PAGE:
In vivo characterization of microglial engulfment of dying neurons in the zebrafish spinal cord.

Morsch M, Radford R, Lee A, Don EK, Badrock AP, Hall TE, Cole NJ, Chung R - Front Cell Neurosci (2015)

Time-course imaging of the neurodegeneration of UV-ablated spinal neurons. (A–D) UV-irradiation of a single spinal neuron (cmet:GFP; A; circle) resulted in the soma of the neuron shrinking over time, followed by axonal fragmentation (B; arrowheads). This axonal degeneration radiated anterogradely toward the distal end of the axon (C), until finally the fluorescence in the soma disappears and the entire axon shows “blebbing” (D). Scale bars = 20 μm. Supplementary Video 1 shows the time-lapse video of this process.
© Copyright Policy
Related In: Results  -  Collection

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getmorefigures.php?uid=PMC4553390&req=5

Figure 2: Time-course imaging of the neurodegeneration of UV-ablated spinal neurons. (A–D) UV-irradiation of a single spinal neuron (cmet:GFP; A; circle) resulted in the soma of the neuron shrinking over time, followed by axonal fragmentation (B; arrowheads). This axonal degeneration radiated anterogradely toward the distal end of the axon (C), until finally the fluorescence in the soma disappears and the entire axon shows “blebbing” (D). Scale bars = 20 μm. Supplementary Video 1 shows the time-lapse video of this process.
Mentions: Microglia constantly and efficiently scan for any alterations in their microenvironment, ranging from changes in neuronal activity to signals of damage-associated processes (Nimmerjahn et al., 2005; Ransohoff and Perry, 2009). We applied UV laser ablation (405 nm) to the soma of spinal motor neurons to selectively induce a localized microglial response in the living zebrafish spinal cord. UV ablation of the fluorescent-labeled neurons (cmet:GFP) reproducibly led to selective death of the targeted neuron within minutes to hours (Figure 2). The time-course of neuronal death was dependent upon parameters such as laser-power, ablation size and dwell time. Ablated and dying neurons showed characteristic morphological changes, including the shrinkage of the cell soma with intact membrane structures (Figures 2A,B), and progressive anterograde degeneration (blebbing) commencing at the targeted soma and continuing along the axon over time (Figures 2C–D; Supplementary Video 1).

Bottom Line: In vivo imaging confirmed the motile nature of microglia within the uninjured spinal cord.This process of microglial engulfment is highly dynamic, involving the extension of processes toward the lesion site and consequently the ingestion of the dying neuron. 3D rendering analysis of time-lapse recordings revealed the formation of phagosome-like structures in the activated microglia located at the site of neuronal ablation.This real-time representation of microglial phagocytosis in the living zebrafish spinal cord provides novel opportunities to study the mechanisms of microglia-mediated neuronal clearance.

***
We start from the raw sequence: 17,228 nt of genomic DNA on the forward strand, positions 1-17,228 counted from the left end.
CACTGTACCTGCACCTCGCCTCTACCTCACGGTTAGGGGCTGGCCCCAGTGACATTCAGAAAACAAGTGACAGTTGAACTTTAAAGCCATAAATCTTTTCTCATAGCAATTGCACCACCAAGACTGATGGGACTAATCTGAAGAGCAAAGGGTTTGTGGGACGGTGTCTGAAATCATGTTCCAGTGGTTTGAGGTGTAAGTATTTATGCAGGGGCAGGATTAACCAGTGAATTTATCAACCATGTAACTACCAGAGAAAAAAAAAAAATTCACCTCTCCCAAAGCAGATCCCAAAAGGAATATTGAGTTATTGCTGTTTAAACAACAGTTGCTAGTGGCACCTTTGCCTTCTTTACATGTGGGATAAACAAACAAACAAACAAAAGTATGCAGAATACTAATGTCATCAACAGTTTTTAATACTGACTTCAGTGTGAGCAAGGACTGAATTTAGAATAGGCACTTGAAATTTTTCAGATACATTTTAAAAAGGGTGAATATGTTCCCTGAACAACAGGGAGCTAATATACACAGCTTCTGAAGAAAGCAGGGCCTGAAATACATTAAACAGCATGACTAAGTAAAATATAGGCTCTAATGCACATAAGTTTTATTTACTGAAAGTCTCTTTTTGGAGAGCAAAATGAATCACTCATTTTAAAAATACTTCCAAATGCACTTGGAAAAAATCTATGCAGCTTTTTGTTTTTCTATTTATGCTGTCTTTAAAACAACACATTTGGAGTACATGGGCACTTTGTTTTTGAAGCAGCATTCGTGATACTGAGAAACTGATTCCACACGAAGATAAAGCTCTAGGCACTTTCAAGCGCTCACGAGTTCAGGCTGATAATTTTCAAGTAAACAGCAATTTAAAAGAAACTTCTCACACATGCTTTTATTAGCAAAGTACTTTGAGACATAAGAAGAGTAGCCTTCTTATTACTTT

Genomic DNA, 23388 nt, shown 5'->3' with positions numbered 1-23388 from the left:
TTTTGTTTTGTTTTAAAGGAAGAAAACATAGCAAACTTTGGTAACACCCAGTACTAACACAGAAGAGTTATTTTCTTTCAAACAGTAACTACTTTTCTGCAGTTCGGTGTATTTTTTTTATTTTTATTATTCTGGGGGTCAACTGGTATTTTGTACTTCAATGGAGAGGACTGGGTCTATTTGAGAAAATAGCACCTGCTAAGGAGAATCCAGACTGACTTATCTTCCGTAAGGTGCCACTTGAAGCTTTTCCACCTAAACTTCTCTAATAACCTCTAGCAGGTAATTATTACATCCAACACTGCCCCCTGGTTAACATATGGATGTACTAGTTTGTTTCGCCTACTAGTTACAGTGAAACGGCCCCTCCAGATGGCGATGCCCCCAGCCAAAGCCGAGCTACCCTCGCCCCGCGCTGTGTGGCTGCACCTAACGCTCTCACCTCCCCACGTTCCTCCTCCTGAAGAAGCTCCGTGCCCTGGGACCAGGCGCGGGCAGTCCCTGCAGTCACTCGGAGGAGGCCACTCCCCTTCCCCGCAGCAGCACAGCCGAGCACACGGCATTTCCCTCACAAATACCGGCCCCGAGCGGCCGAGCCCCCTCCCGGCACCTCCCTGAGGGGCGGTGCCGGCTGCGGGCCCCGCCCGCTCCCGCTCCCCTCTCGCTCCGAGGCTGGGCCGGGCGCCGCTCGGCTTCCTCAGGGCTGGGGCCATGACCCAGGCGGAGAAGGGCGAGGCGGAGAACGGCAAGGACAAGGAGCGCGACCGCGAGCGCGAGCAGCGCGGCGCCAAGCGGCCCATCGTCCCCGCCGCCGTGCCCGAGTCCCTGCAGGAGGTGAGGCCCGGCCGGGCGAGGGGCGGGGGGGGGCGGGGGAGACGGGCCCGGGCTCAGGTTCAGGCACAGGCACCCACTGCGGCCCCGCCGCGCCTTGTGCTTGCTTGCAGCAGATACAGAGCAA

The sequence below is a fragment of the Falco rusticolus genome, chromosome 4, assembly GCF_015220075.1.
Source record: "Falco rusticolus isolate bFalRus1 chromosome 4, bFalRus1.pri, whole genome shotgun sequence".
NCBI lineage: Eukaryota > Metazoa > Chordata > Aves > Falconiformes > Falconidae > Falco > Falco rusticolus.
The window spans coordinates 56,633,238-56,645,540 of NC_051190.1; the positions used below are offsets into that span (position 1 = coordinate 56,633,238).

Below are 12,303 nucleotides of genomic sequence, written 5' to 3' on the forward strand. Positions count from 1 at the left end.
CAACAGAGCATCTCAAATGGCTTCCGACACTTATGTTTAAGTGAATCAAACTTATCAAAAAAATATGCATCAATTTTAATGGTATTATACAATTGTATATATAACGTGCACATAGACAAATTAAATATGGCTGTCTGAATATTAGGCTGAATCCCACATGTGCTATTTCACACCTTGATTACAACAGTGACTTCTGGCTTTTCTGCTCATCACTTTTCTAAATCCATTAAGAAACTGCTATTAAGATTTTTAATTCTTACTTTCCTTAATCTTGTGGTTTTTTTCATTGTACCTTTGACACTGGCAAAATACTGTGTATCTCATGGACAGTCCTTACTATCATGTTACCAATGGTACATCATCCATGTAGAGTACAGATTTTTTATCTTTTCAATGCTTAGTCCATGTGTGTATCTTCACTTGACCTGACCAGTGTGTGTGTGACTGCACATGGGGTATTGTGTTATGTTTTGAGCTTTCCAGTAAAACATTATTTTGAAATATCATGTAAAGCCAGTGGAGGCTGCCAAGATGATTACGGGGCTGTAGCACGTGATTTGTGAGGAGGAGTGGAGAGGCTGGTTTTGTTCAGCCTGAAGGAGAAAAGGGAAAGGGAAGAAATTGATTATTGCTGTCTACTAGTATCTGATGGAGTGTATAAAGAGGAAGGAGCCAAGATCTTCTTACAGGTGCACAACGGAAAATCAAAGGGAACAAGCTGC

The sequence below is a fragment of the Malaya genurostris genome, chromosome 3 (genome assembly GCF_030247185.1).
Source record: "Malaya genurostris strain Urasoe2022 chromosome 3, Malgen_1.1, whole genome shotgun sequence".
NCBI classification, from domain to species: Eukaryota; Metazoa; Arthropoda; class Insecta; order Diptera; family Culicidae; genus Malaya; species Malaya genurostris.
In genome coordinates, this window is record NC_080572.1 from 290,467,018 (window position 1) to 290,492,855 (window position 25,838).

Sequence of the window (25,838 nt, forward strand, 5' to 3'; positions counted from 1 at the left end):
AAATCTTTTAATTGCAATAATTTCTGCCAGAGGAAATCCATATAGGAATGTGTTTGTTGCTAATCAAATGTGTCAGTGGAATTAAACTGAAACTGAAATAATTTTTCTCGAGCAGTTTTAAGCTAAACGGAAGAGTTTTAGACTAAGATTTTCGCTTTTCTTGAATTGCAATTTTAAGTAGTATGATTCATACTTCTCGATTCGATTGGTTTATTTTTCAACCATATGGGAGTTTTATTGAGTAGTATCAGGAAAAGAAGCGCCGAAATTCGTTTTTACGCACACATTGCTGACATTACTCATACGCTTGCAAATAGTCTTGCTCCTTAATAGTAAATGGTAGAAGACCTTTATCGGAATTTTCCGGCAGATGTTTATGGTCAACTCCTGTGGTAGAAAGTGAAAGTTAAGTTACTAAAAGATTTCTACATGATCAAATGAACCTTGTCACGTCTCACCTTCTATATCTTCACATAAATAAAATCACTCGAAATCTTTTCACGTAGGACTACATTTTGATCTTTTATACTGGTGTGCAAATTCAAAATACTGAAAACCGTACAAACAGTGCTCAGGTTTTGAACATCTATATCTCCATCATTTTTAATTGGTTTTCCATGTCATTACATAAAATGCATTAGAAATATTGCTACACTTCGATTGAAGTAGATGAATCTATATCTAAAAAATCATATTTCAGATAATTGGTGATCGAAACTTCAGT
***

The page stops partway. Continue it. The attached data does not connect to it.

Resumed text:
View Article: PubMed Central - PubMed

Affiliation: Motor Neuron Disease Research Group, Faculty of Medicine and Health Sciences, Macquarie University Sydney, NSW, Australia.

ABSTRACT
Microglia are specialized phagocytes in the vertebrate central nervous system (CNS). As the resident immune cells of the CNS they play an important role in the removal of dying neurons during both development and in several neuronal pathologies. Microglia have been shown to prevent the diffusion of damaging degradation products of dying neurons by engulfment and ingestion. Here we describe a live imaging approach that uses UV laser ablation to selectively stress and kill spinal neurons and visualize the clearance of neuronal remnants by microglia in the zebrafish spinal cord. In vivo imaging confirmed the motile nature of microglia within the uninjured spinal cord. However, selective neuronal ablation triggered rapid activation of microglia, leading to phagocytic uptake of neuronal debris by microglia within 20-30 min. This process of microglial engulfment is highly dynamic, involving the extension of processes toward the lesion site and consequently the ingestion of the dying neuron. 3D rendering analysis of time-lapse recordings revealed the formation of phagosome-like structures in the activated microglia located at the site of neuronal ablation. This real-time representation of microglial phagocytosis in the living zebrafish spinal cord provides novel opportunities to study the mechanisms of microglia-mediated neuronal clearance.

No MeSH data available.


Related in: MedlinePlus